It’s the most wonderful time of year. Filled with parties and presents… and high-fructose corn syrup. Just when you’ve seen the last of the Halloween candy, your children are hit with another round of sugar. In fact, most of the holiday season feels like mission impossible, simply keeping their hands out of the cookie jar. Here are some tactics to help you navigate the next few weeks so your little ones can steer clear of cavities and you can stay sane.
Your game plan going in should be simple: cut out as much sugar as you can and when you can’t, make a counter offer. Pair small plates of sweets with healthy snacks like cheese sticks and apples. Dairy foods help neutralize acids that cause tooth decay, and fresh fruits naturally satisfy their sweet tooth. Crunchy carrots and other crudités can curb sugar cravings, too.
Keep the time in mind.
Consider how long something takes to eat. Your kids will scarf down cake or cookies in a lot less time than hard candy that keeps them sucking, sometimes for hours. Also, don’t wait until after dinner to have dessert when sugar has a chance to linger and likely sink in or stick to teeth. Try serving sweets with your meal, as saliva produced by increased chewing can cancel out acids from bacteria and rinse away nasty food particles.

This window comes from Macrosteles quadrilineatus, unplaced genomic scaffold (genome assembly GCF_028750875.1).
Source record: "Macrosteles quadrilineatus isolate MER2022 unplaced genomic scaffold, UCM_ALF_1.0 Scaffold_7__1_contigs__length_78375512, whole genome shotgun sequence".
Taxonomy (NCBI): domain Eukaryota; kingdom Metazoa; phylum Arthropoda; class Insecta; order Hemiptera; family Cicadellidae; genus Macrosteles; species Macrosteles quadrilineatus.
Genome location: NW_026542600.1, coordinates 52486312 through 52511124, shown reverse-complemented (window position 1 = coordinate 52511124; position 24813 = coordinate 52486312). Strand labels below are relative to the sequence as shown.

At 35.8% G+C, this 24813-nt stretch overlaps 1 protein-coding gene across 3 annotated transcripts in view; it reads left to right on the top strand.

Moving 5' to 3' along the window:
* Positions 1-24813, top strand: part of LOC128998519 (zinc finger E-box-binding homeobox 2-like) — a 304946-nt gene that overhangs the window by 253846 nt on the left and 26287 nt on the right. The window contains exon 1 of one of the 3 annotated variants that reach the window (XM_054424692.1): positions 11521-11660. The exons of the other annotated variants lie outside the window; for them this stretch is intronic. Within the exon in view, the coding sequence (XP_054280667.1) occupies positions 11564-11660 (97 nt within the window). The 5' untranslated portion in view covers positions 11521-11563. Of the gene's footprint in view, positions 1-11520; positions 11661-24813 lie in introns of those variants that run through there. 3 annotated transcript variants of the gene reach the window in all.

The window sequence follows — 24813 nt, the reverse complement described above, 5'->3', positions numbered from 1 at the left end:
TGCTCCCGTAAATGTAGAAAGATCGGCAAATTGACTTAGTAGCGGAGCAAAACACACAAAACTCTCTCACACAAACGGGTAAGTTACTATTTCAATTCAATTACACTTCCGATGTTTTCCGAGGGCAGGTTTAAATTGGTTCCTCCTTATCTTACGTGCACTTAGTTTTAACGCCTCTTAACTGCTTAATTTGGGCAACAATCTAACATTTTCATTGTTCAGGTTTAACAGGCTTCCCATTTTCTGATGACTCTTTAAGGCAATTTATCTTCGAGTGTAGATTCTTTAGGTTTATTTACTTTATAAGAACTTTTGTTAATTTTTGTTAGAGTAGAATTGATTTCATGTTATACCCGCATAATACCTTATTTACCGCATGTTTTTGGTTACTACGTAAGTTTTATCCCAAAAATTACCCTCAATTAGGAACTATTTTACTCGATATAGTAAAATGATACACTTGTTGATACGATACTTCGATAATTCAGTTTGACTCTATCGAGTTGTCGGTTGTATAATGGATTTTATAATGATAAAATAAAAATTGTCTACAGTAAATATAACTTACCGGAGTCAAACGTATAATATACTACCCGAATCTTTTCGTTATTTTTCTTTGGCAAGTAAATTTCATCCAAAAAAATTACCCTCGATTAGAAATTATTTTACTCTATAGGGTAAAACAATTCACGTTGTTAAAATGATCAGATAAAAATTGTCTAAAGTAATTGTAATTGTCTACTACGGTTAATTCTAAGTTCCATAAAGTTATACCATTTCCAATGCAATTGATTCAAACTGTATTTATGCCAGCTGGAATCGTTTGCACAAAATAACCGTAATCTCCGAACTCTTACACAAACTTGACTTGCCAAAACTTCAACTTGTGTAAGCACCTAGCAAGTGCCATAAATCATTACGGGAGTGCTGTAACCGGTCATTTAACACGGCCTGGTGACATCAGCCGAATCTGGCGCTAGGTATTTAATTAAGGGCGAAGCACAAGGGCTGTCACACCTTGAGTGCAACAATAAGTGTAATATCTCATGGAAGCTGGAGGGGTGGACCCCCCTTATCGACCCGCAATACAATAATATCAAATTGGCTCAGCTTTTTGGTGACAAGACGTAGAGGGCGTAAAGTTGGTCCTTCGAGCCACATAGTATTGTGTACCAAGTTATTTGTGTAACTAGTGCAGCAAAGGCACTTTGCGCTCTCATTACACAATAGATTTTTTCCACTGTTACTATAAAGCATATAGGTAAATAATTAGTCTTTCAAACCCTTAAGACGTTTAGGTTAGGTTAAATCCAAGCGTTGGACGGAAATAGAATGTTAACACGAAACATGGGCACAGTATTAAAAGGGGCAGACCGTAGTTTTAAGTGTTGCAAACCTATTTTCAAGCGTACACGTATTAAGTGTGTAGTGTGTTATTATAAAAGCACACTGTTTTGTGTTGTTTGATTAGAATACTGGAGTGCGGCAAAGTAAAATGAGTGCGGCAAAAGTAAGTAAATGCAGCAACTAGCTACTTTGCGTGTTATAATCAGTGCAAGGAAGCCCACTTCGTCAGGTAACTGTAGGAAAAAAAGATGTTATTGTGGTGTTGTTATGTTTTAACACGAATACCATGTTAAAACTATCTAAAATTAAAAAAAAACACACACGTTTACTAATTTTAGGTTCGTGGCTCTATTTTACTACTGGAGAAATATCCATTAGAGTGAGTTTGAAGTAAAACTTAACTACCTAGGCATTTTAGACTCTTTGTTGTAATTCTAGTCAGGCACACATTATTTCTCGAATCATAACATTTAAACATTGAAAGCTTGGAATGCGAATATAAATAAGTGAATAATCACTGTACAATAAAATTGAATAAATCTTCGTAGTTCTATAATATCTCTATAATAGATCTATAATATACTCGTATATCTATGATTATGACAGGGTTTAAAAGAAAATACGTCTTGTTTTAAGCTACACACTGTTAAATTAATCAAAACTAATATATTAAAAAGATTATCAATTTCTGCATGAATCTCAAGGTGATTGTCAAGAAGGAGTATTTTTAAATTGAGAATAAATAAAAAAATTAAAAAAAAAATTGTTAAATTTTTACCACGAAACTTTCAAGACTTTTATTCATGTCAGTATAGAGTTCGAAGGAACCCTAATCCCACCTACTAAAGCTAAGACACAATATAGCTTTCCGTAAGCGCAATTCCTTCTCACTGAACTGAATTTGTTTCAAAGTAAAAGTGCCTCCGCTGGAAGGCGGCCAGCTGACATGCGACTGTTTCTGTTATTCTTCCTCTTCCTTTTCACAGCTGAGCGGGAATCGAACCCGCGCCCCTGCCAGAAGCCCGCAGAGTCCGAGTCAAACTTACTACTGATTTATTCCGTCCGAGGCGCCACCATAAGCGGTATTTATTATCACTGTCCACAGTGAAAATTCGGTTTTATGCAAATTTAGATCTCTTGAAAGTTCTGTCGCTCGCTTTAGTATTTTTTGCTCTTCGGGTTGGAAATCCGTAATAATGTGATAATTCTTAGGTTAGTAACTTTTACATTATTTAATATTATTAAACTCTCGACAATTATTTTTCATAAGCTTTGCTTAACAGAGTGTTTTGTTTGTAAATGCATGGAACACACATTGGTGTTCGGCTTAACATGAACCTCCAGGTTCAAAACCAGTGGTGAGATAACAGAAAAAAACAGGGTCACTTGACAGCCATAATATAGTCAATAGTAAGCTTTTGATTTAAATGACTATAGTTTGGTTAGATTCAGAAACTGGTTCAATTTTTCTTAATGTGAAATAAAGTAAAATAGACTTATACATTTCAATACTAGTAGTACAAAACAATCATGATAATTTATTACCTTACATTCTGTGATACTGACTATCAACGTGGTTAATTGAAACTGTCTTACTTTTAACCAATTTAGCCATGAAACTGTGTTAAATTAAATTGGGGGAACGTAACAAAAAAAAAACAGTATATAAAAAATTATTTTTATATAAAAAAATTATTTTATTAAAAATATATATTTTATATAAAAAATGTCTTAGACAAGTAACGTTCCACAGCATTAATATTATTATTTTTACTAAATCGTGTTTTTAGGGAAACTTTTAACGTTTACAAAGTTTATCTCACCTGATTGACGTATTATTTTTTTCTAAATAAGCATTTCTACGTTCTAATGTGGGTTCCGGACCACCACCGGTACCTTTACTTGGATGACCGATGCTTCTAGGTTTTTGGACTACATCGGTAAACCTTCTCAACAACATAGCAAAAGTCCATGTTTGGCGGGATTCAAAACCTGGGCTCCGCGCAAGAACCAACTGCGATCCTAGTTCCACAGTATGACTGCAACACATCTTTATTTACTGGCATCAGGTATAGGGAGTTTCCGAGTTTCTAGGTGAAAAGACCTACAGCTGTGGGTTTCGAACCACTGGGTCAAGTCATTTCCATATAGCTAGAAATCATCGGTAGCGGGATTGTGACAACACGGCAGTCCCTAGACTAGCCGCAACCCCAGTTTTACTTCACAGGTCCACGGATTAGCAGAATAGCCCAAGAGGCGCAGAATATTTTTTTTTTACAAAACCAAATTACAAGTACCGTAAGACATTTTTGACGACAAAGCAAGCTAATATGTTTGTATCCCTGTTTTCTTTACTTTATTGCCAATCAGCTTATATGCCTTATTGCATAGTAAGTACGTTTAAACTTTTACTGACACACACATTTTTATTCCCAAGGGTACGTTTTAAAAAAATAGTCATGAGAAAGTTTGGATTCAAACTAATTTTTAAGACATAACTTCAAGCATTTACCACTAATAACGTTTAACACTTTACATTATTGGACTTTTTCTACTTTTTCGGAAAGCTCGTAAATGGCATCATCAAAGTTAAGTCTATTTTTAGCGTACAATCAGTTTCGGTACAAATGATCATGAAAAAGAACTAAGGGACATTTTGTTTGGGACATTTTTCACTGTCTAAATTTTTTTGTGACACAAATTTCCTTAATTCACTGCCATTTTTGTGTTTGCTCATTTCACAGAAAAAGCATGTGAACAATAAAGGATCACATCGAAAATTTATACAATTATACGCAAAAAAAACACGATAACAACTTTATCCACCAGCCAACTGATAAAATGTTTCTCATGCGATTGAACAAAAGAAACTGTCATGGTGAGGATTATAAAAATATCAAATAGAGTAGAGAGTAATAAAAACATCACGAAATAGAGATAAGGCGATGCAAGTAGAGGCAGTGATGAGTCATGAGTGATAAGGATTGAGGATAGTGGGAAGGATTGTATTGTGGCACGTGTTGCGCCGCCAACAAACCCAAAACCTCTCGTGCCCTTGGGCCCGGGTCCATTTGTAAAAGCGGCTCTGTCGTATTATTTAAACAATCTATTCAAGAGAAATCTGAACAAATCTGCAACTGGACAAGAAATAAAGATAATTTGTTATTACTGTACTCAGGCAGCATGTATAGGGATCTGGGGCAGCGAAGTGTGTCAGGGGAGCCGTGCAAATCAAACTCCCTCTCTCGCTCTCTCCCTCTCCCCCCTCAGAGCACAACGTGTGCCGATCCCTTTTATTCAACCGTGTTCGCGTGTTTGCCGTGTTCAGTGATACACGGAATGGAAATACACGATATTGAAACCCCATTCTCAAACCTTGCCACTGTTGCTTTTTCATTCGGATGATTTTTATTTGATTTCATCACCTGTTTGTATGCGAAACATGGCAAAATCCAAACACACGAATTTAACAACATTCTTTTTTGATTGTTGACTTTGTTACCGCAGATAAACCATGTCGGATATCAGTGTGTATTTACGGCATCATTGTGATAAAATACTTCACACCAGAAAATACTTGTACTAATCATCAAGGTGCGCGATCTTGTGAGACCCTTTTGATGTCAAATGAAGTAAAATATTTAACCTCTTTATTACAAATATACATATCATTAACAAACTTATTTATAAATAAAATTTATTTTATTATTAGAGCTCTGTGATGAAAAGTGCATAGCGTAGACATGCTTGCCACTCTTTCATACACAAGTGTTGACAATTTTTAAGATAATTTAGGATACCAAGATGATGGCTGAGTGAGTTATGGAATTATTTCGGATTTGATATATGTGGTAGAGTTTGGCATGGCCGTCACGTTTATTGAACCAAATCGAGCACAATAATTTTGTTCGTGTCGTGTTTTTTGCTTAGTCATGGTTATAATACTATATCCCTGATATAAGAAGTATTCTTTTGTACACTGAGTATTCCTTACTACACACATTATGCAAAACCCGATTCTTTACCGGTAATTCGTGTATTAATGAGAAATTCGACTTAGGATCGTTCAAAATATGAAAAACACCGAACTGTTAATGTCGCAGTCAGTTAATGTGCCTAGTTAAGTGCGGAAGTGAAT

Get picky when it’s sticky.
Often, dried fruit tops your list as a sugar substitute. But keep in mind, these foods usually stick around. Starchy snacks are sneaky, too, because they can easily become trapped in teeth and go unnoticed. Take extra care to floss after meals full of sticky, starchy stuff.
Sip and snack.
Have a healthy drink on hand. Drinking water while snacking rinses away sugar, which in turn, reduces the risk for plaque buildup. Nix sugar-loaded juices and soda. Switch to milk if they don’t want water; it can help neutralize those corrosive acids that lead to tooth decay.
Brush. Floss. Rinse. Repeat.
Of course, the most basic way to prevent decay is to brush and floss every day. Proper brushing and frequent flossing will loosen particles that otherwise create breeding grounds for bacteria. While they should already practice twice a day, it’s smart to step up healthy habits during the holidays, particularly after treats whenever possible. But don’t grab the toothpaste right away – it’s best to wait a bit. Brushing teeth too soon can scrub off enamel softened by acids that make teeth sensitive; give it half an hour to ensure that protective enamel has time to harden.
Make a date with the dentist.
Check-ups every 6 months for routine teeth cleanings and fluoride treatments help keep cavities at bay. A post-holiday appointment while the kids are still out of school is not only convenient for you, but perfect timing for their oral health, too.
Have a Happy Holiday.